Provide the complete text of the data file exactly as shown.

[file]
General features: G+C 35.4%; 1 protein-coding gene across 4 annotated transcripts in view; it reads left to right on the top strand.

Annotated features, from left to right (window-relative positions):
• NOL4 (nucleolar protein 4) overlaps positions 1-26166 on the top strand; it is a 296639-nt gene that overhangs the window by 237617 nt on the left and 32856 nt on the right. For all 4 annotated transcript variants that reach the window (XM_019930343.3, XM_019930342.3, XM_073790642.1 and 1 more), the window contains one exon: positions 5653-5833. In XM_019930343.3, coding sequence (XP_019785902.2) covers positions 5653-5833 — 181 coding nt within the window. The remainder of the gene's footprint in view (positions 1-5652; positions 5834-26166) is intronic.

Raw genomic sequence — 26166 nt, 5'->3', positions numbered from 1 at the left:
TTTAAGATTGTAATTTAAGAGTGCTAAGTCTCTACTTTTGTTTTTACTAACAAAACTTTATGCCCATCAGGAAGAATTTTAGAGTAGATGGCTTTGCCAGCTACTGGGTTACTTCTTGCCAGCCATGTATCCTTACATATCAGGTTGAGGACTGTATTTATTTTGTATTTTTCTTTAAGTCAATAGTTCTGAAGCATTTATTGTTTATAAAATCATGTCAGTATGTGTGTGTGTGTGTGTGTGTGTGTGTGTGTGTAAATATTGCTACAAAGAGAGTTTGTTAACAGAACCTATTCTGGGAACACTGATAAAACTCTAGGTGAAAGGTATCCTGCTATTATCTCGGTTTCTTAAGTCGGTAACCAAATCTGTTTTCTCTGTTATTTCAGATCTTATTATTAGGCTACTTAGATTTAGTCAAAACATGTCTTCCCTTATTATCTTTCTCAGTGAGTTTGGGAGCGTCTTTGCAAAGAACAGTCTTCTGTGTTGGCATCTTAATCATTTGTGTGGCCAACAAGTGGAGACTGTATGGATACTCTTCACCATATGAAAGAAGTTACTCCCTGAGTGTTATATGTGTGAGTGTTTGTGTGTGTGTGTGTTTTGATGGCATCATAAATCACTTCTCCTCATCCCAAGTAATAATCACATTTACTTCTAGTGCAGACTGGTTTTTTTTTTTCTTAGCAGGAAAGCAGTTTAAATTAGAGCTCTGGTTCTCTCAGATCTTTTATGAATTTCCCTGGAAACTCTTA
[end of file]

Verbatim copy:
General features: G+C 35.4%; 1 protein-coding gene across 4 annotated transcripts in view; it reads left to right on the top strand.

Annotated features, from left to right (window-relative positions):
• NOL4 (nucleolar protein 4) overlaps positions 1-26166 on the top strand; it is a 296639-nt gene that overhangs the window by 237617 nt on the left and 32856 nt on the right. For all 4 annotated transcript variants that reach the window (XM_019930343.3, XM_019930342.3, XM_073790642.1 and 1 more), the window contains one exon: positions 5653-5833. In XM_019930343.3, coding sequence (XP_019785902.2) covers positions 5653-5833 — 181 coding nt within the window. The remainder of the gene's footprint in view (positions 1-5652; positions 5834-26166) is intronic.

Raw genomic sequence — 26166 nt, 5'->3', positions numbered from 1 at the left:
TTTAAGATTGTAATTTAAGAGTGCTAAGTCTCTACTTTTGTTTTTACTAACAAAACTTTATGCCCATCAGGAAGAATTTTAGAGTAGATGGCTTTGCCAGCTACTGGGTTACTTCTTGCCAGCCATGTATCCTTACATATCAGGTTGAGGACTGTATTTATTTTGTATTTTTCTTTAAGTCAATAGTTCTGAAGCATTTATTGTTTATAAAATCATGTCAGTATGTGTGTGTGTGTGTGTGTGTGTGTGTGTGTGTAAATATTGCTACAAAGAGAGTTTGTTAACAGAACCTATTCTGGGAACACTGATAAAACTCTAGGTGAAAGGTATCCTGCTATTATCTCGGTTTCTTAAGTCGGTAACCAAATCTGTTTTCTCTGTTATTTCAGATCTTATTATTAGGCTACTTAGATTTAGTCAAAACATGTCTTCCCTTATTATCTTTCTCAGTGAGTTTGGGAGCGTCTTTGCAAAGAACAGTCTTCTGTGTTGGCATCTTAATCATTTGTGTGGCCAACAAGTGGAGACTGTATGGATACTCTTCACCATATGAAAGAAGTTACTCCCTGAGTGTTATATGTGTGAGTGTTTGTGTGTGTGTGTGTTTTGATGGCATCATAAATCACTTCTCCTCATCCCAAGTAATAATCACATTTACTTCTAGTGCAGACTGGTTTTTTTTTTTCTTAGCAGGAAAGCAGTTTAAATTAGAGCTCTGGTTCTCTCAGATCTTTTATGAATTTCCCTGGAAACTCTTA